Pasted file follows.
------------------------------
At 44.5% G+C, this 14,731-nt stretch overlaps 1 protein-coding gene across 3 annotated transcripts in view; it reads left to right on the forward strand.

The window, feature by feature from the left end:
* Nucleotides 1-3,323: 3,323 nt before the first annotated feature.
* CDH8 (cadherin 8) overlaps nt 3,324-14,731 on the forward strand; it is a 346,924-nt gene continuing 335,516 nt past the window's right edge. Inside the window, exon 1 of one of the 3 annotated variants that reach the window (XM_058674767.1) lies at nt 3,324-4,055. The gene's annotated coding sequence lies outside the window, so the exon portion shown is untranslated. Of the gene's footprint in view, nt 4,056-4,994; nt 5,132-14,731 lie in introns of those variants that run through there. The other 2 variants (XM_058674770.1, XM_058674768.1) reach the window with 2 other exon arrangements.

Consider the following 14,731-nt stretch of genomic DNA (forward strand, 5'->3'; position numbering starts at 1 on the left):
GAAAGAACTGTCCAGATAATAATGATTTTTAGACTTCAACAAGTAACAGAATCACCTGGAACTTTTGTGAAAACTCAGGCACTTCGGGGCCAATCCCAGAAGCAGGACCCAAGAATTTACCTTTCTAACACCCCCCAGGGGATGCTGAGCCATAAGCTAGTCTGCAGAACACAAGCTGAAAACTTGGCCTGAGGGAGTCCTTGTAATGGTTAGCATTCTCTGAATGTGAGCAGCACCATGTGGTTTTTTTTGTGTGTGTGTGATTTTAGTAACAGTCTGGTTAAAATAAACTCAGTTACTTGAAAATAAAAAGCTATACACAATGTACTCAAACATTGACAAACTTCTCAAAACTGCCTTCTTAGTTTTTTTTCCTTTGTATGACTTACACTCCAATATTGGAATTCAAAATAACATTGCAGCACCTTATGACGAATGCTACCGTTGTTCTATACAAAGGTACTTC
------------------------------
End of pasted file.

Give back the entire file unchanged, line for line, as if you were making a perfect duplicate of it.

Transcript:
At 44.5% G+C, this 14,731-nt stretch overlaps 1 protein-coding gene across 3 annotated transcripts in view; it reads left to right on the forward strand.

The window, feature by feature from the left end:
* Nucleotides 1-3,323: 3,323 nt before the first annotated feature.
* CDH8 (cadherin 8) overlaps nt 3,324-14,731 on the forward strand; it is a 346,924-nt gene continuing 335,516 nt past the window's right edge. Inside the window, exon 1 of one of the 3 annotated variants that reach the window (XM_058674767.1) lies at nt 3,324-4,055. The gene's annotated coding sequence lies outside the window, so the exon portion shown is untranslated. Of the gene's footprint in view, nt 4,056-4,994; nt 5,132-14,731 lie in introns of those variants that run through there. The other 2 variants (XM_058674770.1, XM_058674768.1) reach the window with 2 other exon arrangements.

Consider the following 14,731-nt stretch of genomic DNA (forward strand, 5'->3'; position numbering starts at 1 on the left):
GAAAGAACTGTCCAGATAATAATGATTTTTAGACTTCAACAAGTAACAGAATCACCTGGAACTTTTGTGAAAACTCAGGCACTTCGGGGCCAATCCCAGAAGCAGGACCCAAGAATTTACCTTTCTAACACCCCCCAGGGGATGCTGAGCCATAAGCTAGTCTGCAGAACACAAGCTGAAAACTTGGCCTGAGGGAGTCCTTGTAATGGTTAGCATTCTCTGAATGTGAGCAGCACCATGTGGTTTTTTTTGTGTGTGTGTGATTTTAGTAACAGTCTGGTTAAAATAAACTCAGTTACTTGAAAATAAAAAGCTATACACAATGTACTCAAACATTGACAAACTTCTCAAAACTGCCTTCTTAGTTTTTTTTCCTTTGTATGACTTACACTCCAATATTGGAATTCAAAATAACATTGCAGCACCTTATGACGAATGCTACCGTTGTTCTATACAAAGGTACTTC